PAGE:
Capoliveri is an area of mines in the mountains Kalamita and Ginevro. The largest sandy beach here is called Innamorata; it is on the west side of the cape, where there are also small bays Zuccale, Morcone and Pareti. At the extremity of the cape, near an abandoned pyrite deposit, there is the beach of Remaiolo, accessible only by dirt road.

Campo d’Elba

Campo d’Elba is the best place to start exploring the island. It is located in the southernmost and flattest part of the island, stretching from the Gulf of Lacona to Pomonte on the west coast of the island. The southern part of the town, Marina di Campo, was once a fishing village built along a wide sandy bay. Today it is the main center of Campo Nell’Elba, and its beach, the longest on the island, is hugely popular in the summer. On the promontory that closes Marina di Campo’s harbor from the south stands a cylindrical tower built to defend the island, most probably during the era of Pisa’s domination. There are also archaeological sites testifying to the antiquity of the first settlements on the island.


The cuisine of Elba Island is based on simple ingredients and recipes with influences from different cultures.

In the town of Rio, a strong Oriental influence is immediately noticeable. For example, the cake called “skiaccia briaca” consists of typical oriental ingredients: pine nuts and Izmir raisins. It also requires aleatico wine, which was added to the recipe in the 19th century and, like walnuts, is not produced on the island and is therefore not cheap. A variant of the century before last involved the use of island honey instead of the rare and extremely expensive sugar. The result was a cake without yeast or eggs that lasted so long that it was perfectly suited to the provisions of sailors. Later, other common people’s dishes, such as fish soup sburrita, vegetables gurguglione or dried cod stoccafisso, entered the pantheon of traditional island cuisine, brought here by the Spanish or Napoleonic soldiers who formed the garrison that guarded the south-east part of the island, subordinate to the Spanish viceroy.

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Another old dish is imbollita, made from figs, which grow in abundance here. Also in Elba, sportella bread with anise and cerimito bread are baked; today they are more refined than in the old days, when engaged couples exchanged these breads at Easter. Both are shaped like symbols of the sexes and are therefore a kind of wish for abundant offspring.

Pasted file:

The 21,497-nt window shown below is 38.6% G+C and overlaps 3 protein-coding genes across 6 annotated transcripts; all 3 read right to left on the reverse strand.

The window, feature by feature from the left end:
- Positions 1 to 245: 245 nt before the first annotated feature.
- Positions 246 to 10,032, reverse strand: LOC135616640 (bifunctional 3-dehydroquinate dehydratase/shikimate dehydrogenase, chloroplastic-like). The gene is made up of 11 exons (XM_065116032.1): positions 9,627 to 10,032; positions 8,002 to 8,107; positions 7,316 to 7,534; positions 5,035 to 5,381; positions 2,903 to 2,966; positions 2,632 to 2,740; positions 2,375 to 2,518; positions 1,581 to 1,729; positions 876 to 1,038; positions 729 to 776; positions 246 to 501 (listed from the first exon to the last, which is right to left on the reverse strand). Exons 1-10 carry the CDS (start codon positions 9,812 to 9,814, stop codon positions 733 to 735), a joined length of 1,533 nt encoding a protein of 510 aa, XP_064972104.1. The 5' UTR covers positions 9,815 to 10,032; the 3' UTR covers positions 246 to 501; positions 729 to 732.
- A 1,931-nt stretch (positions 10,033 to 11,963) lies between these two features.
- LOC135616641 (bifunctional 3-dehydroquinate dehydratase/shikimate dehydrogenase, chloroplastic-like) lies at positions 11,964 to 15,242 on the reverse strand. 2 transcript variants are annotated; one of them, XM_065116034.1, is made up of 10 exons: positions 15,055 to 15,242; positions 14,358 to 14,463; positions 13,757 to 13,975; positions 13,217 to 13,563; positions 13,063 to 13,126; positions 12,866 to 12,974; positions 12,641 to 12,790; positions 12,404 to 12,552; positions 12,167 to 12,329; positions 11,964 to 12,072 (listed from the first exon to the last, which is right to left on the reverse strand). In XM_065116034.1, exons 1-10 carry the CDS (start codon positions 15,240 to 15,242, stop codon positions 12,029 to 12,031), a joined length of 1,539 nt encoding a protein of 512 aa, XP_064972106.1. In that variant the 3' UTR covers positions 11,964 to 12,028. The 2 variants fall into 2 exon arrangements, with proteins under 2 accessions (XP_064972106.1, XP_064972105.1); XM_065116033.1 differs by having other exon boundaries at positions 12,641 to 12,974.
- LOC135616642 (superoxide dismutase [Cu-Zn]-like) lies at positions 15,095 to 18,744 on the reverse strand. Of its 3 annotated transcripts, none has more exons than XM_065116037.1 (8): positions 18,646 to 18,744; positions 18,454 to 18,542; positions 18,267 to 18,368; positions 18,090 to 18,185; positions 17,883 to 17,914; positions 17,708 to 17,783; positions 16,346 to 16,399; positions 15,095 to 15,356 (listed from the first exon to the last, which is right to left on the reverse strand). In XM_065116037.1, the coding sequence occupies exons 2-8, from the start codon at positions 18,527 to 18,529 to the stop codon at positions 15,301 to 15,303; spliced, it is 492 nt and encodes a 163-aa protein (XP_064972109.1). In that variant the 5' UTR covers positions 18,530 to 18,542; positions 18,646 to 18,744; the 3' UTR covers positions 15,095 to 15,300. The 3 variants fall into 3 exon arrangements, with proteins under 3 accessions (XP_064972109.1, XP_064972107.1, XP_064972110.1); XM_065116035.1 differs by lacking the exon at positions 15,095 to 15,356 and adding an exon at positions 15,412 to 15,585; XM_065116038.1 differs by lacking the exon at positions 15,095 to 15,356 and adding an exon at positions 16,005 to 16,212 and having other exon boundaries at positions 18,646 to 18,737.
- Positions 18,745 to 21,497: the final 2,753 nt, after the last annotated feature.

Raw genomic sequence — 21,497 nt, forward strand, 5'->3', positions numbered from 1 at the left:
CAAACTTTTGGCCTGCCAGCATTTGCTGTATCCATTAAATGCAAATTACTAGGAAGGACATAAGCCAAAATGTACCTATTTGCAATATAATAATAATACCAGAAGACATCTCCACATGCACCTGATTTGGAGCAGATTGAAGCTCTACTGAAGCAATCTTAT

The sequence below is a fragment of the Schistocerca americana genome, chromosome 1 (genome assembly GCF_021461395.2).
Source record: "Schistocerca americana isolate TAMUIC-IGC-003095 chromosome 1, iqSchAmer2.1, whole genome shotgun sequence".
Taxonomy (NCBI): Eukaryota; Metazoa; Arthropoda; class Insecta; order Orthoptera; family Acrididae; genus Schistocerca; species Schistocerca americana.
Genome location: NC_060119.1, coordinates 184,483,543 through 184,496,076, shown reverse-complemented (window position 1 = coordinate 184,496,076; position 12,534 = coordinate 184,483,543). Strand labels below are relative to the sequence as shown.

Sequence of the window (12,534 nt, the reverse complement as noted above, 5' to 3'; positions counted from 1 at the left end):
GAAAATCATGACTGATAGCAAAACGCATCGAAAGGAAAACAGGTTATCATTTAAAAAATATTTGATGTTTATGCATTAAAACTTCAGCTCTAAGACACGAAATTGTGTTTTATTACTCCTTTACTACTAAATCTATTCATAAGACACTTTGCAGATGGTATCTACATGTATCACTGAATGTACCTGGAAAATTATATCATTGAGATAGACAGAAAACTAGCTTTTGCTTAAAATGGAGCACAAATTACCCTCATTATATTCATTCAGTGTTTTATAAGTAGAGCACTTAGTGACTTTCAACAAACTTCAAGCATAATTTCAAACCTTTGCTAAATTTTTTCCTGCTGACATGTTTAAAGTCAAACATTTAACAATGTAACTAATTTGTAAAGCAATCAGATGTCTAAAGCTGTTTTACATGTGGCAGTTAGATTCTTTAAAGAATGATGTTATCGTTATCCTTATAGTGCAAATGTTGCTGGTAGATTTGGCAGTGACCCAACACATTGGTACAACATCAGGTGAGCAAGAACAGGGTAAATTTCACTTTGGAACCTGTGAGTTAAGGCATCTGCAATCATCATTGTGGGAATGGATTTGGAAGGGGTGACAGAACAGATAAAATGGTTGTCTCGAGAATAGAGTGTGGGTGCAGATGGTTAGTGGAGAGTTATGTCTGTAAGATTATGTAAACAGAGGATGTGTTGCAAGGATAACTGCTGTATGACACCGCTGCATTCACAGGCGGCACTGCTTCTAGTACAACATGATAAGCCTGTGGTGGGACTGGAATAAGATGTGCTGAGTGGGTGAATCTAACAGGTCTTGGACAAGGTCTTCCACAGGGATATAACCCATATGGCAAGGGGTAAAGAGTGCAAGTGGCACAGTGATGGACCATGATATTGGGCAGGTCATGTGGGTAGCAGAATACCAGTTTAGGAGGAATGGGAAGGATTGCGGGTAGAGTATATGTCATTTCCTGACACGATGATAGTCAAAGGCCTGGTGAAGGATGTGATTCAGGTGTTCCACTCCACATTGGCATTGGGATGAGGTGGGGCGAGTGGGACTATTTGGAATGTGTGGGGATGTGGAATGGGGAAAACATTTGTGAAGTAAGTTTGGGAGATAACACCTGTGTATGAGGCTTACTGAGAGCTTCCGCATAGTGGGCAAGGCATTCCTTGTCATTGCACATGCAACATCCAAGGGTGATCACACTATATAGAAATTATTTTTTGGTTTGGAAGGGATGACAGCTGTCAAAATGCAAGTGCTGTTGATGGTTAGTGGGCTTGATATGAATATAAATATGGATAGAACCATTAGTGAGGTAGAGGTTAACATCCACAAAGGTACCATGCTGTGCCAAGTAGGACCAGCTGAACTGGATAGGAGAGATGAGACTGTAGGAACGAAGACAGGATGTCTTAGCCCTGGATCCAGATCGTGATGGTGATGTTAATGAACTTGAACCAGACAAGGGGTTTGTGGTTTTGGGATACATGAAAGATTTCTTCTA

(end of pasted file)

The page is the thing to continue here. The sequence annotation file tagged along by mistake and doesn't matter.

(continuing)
Because of the abundance and excellent quality of fish and seafood, dishes based on them are also part of the local repertoire. For example boiled octopus (polpo lesso), sea fish zerro in a fried or marinated form, favolli crab soup, totani squid and seppie, The most famous are the spaghetti with margherita (spaghetti con la margherita), the caciucco (fish soup), the reef fish and beet soup.

Lobsters, caught by the fishermen of Marina di Campo in the spring, are especially popular.

Thus, the cuisine of the island of Elba is quite varied. In the hills or mountains, sweets and breads form the basis of the traditional cuisine, while on the coast, fish and seafood are the mainstay.

How to get there

By Sea

To get to the island you can take a ferry from Piombino Marittima. You can reach Portoferraio, the main port of Portoferraio or Cavo and Rio Marina in only one hour. It is also possible to reach Portoferraio in just 35 minutes by hydrofoil, although only the passengers will be on board.

By car

North: From Milan, take the A1 freeway, drive till Parma Ovest and take the A15, take the A12 Genova-Livorno freeway, exit at Rosignano, take the S.S. Aurelia till Venturina-Isola d’Elba and then Piombino Marittima.

North-east : Take the A1 Bologna-Firenze-Pisa-Livorno freeway, exit at Rosignano, follow the S.S. Aurelia to Venturina-Isola d’Elba, and from here to Piombino Marittima.

From the south, take the A12 Rome-Grosseto freeway: take the S.S. Aurelia as far as Venturina-Isola d’Elba and from there as far as Piombino Marittima.

By plane

During the summer, a number of Italian and international airlines fly from the continent to the island of Elba. There are flights to the island from the airports of Pisa, Zurich, Bern, Geneva, Thal, Friedrichshafen, Dusseldorf, Hamburg, Munich, Cologne, Berlin and London.

The airport is located at La Pila, north of Campo, in the central part of the island.

To get to the ferry, you have to go to Piombino Marittima station.